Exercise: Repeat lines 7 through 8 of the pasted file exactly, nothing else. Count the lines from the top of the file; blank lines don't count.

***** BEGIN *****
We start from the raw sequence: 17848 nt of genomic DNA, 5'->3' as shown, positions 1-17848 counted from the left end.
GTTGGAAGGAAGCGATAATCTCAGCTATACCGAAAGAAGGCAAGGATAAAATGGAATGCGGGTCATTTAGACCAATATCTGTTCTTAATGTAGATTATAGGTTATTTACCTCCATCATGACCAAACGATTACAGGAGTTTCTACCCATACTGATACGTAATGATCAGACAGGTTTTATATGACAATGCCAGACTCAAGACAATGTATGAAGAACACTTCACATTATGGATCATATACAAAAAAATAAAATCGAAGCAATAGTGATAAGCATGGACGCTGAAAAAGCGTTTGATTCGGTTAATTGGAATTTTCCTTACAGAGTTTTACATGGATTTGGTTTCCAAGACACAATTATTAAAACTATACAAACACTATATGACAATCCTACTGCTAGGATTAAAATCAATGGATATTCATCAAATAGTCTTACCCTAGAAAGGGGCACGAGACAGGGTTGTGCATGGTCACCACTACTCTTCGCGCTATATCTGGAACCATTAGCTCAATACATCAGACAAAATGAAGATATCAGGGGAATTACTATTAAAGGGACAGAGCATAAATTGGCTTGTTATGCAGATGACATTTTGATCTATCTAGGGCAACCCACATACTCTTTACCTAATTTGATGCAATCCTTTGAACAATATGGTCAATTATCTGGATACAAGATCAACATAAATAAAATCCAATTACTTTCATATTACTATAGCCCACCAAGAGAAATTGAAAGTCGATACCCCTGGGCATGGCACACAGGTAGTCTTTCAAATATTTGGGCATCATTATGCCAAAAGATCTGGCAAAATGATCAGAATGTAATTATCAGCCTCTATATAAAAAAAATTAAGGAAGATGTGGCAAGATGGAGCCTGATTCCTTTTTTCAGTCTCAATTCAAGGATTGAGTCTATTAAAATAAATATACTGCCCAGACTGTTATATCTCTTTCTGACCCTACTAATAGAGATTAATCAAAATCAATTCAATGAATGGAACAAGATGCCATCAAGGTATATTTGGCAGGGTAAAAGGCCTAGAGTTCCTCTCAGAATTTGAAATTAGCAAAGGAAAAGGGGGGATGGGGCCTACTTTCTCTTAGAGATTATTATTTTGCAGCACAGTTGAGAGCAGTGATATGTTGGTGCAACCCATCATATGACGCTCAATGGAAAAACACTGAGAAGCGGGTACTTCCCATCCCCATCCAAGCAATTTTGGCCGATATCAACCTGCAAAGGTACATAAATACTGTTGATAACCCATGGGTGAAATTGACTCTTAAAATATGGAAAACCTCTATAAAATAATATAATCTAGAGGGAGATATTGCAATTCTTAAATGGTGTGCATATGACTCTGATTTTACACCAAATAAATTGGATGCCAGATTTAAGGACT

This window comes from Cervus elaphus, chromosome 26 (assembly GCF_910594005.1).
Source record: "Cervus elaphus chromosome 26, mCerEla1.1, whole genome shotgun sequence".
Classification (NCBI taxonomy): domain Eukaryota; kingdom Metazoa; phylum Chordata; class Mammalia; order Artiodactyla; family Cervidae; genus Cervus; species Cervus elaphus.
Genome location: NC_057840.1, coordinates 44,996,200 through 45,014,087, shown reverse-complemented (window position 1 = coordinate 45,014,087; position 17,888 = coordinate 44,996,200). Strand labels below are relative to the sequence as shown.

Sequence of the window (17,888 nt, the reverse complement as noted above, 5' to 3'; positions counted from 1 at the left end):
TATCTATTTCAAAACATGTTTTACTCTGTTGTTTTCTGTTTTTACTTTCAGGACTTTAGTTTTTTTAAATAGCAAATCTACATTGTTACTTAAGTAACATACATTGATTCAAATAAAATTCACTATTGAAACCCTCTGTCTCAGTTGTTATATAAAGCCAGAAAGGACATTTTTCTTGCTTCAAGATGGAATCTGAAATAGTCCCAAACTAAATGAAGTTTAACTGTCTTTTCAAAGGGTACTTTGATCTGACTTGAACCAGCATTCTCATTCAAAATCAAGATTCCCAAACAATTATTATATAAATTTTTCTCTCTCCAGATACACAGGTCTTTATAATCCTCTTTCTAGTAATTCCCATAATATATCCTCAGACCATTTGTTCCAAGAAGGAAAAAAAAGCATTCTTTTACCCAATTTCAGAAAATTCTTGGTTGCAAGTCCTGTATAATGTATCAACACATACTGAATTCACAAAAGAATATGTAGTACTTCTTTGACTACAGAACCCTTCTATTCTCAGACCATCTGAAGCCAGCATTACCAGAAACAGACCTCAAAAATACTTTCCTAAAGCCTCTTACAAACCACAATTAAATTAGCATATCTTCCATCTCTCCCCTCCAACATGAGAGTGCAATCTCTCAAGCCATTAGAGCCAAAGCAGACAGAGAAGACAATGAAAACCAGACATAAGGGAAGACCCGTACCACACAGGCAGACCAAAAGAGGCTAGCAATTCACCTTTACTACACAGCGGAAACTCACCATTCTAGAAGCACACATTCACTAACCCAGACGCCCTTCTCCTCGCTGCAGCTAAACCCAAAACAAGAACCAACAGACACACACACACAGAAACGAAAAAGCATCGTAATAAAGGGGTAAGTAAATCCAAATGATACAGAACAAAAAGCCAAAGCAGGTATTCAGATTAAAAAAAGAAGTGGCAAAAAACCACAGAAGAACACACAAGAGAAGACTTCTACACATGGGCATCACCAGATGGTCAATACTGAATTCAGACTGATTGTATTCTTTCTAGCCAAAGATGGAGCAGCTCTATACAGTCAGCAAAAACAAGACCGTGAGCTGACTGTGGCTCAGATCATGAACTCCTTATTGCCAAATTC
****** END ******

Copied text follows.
Sequence of the window (17,888 nt, the reverse complement as noted above, 5' to 3'; positions counted from 1 at the left end):
TATCTATTTCAAAACATGTTTTACTCTGTTGTTTTCTGTTTTTACTTTCAGGACTTTAGTTTTTTTAAATAGCAAATCTACATTGTTACTTAAGTAACATACATTGATTCAAATAAAATTCACTATTGAAACCCTCTGTCTCAGTTGTTATATAAAGCCAGAAAGGACATTTTTCTTGCTTCAAGATGGAATCTGAAATAGTCCCAAACTAAATGAAGTTTAACTGTCTTTTCAAAGGGTACTTTGATCTGACTTGAACCAGCATTCTCATTCAAAATCAAGATTCCCAAACAATTATTATATAAATTTTTCTCTCTCCAGATACACAGGTCTTTATAATCCTCTTTCTAGTAATTCCCATAATATATCCTCAGACCATTTGTTCCAAGAAGGAAAAAAAAGCATTCTTTTACCCAATTTCAGAAAATTCTTGGTTGCAAGTCCTGTATAATGTATCAACACATACTGAATTCACAAAAGAATATGTAGTACTTCTTTGACTACAGAACCCTTCTATTCTCAGACCATCTGAAGCCAGCATTACCAGAAACAGACCTCAAAAATACTTTCCTAAAGCCTCTTACAAACCACAATTAAATTAGCATATCTTCCATCTCTCCCCTCCAACATGAGAGTGCAATCTCTCAAGCCATTAGAGCCAAAGCAGACAGAGAAGACAATGAAAACCAGACATAAGGGAAGACCCGTACCACACAGGCAGACCAAAAGAGGCTAGCAATTCACCTTTACTACACAGCGGAAACTCACCATTCTAGAAGCACACATTCACTAACCCAGACGCCCTTCTCCTCGCTGCAGCTAAACCCAAAACAAGAACCAACAGACACACACACACAGAAACGAAAAAGCATCGTAATAAAGGGGTAAGTAAATCCAAATGATACAGAACAAAAAGCCAAAGCAGGTATTCAGATTAAAAAAAGAAGTGGCAAAAAACCACAGAAGAACACACAAGAGAAGACTTCTACACATGGGCATCACCAGATGGTCAATACTGAATTCAGACTGATTGTATTCTTTCTAGCCAAAGATGGAGCAGCTCTATACAGTCAGCAAAAACAAGACCGTGAGCTGACTGTGGCTCAGATCATGAACTCCTTATTGCCAAATTC